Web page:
Culture Minister virtually tours UAE’s first museum with Hebrew language

The Crossroads of Civilization Museum in Dubai is unique for including in its collection Jewish artifacts from the history of the Middle East.

The Crossroads of Civilization Museum, Dubai (photo credit: Wikimedia Commons)
The Crossroads of Civilization Museum, Dubai
(photo credit: Wikimedia Commons)
Culture and Sports Minister Chili Tropper conducted a virtual tour of the Crossroads of Civilization Museum in Dubai on Wednesday, hosted by Ahmed Obaid Al Mansoori, a former member of the United Arab Emirates Federal National Council and Founder of the museum. It is the first museum accessible in the Hebrew language in Dubai, with brochures and descriptions in Hebrew.
Tropper said that culture has the ability to bridge gaps and bring people together. “I am happy about the fascinating tour that took place today and I am sure this is just the beginning of a fruitful cooperation between the cultural figures in Israel and the cultural figures in the UAE.”
The concept is to highlight the shared heritage of the region. The museum is unique for including in its collection historical Jewish artifacts of the Middle East. Visitors have remarked on its contribution to coexistence and tolerance, messages the UAE has highlighted in recent years and which underpin the Abraham Accords. The visit took place as the UAE celebrated its National Day. Al Mansoori guided the visitors through the museum, showing unique artifacts and historic documents.  
The virtual tour comes amid numerous visits between the Gulf and Israel as flights began last month. Al Mansoori is the founder of the Strategists Center, a research organization focused on geo-political affairs. He manages a consultancy and works with NGOs and corporations. He was a former member of parliament, called the Federal National Council, in the UAE. He played a role in the creation of the country’s space program and runs several museums, including the Historic Weapons Museum and the Manuscripts, old Prints and Books Museum. The Crossroads of Civilizations museum was highlighted Wednesday. He seeks to promote multiculturalism, tolerance and coexistence through the museums and his work.  
The visit showcased old maps of Jerusalem, a sword from the Yemenite Jewish community and a pre-Holocaust Ketuba. He also has a unique ornate curtain from the era of the Ottoman Sultan Suleiman that once covered the door of the Ka’aba in Mecca. In addition, the museum includes original letters of Zionist Theodor Herzl. With brochures in Hebrew, explanations in Hebrew and a website soon to be launched, the museum is expected to be easily accessible to Israeli and Hebrew speakers. Al Mansoori said he has had Jewish guests over the years, done a multi-faith prayer at the site and is proud of the Mezuzah on one of the doors of the museum.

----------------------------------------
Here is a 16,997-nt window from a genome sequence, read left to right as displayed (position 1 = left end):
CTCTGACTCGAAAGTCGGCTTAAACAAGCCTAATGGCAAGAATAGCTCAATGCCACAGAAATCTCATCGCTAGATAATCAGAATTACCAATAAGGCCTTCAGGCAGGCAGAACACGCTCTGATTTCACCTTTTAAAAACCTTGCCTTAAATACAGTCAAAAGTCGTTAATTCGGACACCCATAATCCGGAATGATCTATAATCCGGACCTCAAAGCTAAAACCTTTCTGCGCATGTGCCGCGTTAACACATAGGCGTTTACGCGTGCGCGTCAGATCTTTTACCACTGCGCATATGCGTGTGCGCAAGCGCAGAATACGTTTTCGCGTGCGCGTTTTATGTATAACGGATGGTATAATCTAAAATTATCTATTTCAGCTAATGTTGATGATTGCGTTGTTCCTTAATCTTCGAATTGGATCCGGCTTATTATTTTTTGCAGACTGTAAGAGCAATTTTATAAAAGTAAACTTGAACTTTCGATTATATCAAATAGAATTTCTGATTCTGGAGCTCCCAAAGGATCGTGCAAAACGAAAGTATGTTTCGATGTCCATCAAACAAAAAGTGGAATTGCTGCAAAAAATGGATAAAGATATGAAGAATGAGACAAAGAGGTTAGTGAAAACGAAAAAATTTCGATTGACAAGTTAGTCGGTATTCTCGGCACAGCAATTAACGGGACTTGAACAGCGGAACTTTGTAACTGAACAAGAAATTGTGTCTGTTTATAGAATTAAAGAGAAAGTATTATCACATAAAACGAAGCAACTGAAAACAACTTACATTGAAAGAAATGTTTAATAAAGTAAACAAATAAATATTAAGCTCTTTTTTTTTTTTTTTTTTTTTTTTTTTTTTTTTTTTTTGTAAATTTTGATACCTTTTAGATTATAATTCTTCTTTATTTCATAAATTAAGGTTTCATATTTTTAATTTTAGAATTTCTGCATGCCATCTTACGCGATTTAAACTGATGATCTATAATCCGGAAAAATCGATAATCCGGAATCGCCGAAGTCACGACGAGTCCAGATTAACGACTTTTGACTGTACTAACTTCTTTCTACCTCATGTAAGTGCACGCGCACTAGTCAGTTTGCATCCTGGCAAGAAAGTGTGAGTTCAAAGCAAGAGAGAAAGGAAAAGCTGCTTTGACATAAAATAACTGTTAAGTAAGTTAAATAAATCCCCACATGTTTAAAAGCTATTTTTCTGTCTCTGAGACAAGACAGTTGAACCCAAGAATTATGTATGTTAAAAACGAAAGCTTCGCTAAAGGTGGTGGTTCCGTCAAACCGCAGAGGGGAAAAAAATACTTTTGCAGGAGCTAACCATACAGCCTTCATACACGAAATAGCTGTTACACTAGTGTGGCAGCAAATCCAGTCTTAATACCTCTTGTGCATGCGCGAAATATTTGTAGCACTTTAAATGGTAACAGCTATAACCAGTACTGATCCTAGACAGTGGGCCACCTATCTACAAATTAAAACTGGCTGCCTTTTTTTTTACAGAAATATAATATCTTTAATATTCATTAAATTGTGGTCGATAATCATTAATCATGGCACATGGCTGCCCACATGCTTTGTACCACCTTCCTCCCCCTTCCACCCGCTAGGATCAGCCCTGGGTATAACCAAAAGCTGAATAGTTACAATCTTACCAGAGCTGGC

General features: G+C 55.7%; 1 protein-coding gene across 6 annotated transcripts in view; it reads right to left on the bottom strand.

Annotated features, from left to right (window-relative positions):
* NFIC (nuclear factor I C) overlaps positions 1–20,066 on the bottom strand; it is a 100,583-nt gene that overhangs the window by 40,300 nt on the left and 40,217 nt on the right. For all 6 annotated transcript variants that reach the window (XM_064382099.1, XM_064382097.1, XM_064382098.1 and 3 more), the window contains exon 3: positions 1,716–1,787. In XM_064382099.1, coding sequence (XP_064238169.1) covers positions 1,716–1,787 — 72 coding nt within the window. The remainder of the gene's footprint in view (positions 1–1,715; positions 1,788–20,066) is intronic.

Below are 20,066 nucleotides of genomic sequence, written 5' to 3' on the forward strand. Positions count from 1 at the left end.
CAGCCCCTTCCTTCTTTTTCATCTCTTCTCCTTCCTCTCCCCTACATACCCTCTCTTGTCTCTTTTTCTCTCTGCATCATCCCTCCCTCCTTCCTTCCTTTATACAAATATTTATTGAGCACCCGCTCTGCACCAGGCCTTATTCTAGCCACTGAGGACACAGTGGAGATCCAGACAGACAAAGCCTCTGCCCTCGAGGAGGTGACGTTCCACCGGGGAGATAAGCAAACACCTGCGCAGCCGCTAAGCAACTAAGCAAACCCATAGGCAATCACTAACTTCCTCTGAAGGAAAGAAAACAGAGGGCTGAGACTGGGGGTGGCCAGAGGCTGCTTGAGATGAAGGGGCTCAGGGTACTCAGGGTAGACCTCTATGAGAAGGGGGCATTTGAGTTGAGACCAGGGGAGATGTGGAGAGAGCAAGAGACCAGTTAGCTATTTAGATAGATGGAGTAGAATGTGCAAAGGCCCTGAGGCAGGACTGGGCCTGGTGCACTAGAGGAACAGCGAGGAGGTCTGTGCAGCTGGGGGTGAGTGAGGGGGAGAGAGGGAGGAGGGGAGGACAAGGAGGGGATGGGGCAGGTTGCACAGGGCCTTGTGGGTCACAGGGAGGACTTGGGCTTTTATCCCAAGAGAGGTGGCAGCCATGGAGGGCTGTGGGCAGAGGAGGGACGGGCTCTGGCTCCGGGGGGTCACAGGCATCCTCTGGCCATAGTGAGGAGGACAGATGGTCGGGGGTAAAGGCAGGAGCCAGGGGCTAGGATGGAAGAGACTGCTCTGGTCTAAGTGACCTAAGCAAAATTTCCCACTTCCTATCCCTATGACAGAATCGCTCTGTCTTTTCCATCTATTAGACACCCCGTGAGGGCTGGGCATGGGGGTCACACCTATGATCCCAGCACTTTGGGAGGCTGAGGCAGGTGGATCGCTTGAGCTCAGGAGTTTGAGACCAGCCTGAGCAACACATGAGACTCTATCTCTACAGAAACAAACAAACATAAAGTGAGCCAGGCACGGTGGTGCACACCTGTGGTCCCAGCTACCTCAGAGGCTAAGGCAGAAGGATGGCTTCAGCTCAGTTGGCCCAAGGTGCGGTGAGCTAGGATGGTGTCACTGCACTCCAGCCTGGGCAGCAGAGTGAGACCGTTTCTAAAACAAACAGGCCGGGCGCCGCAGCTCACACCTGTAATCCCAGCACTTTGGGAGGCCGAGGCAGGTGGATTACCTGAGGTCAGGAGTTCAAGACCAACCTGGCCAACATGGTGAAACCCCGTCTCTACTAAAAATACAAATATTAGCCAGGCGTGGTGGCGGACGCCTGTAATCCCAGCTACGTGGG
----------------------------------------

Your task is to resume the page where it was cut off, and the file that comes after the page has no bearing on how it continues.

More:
The museum is housed in a prominent historic home and along with his other two museums has some 27,000 items over 23,000 square feet. The home has a pleasant courtyard and the museum is open from 8am. to 8pm. every day except Friday when it is open by appointment. The Israeli minister watched as Al Mansoori walked from one exhibit to the next. Of particular interest was a book showing plans for a Haifa-Baghdad railway and also a bowl with Hebrew, Aramaic and Arabic inscriptions. The museum is getting positive feedback. “It’s our role to translate the peace agreement to reality because through history and culture and religion we can add value,” he said.
The peace agreement between two leaders at the political and diplomatic level is a sign of our commitment to peace. Everyone involved, in his or her specialty, is trying to expand this peace from the political and diplomatic level to other fields and the most important is the cultural sector “which is the true glue between nations and people.” This includes values such as hospitality, mutual respect and acceptance of multiculturalism, “all the values we share as Jews and Arabs. The best thing is that when you communicate with people in their language it is a sign of respect. We don’t impose our language, we try to learn from others and also make it easy for our Israeli friends and beloved guests from Israel to feel at home; and that is my sign of hospitality,” he said.  
The visit was facilitated by Potomac Strategy, a consulting firm owned by Eitan Charnoff, which has been doing work focused on the GCC and Arab world in the fields of business, philanthropy, and strategy for a number of years.
The fact that this museum has had this collection for years is a clear demonstration of the deeply tolerant and warm society that has been the UAE for a long time, a former visitor said. ‘For those who have spent significant time there, all this peace deal does is formalize something that has been a fact on the ground for a long time. The Emirates are accepting and welcoming to all.”
The virtual tour is expected to be followed by more potential partnerships with cultural and historic institutions in Israel and more visits by officials.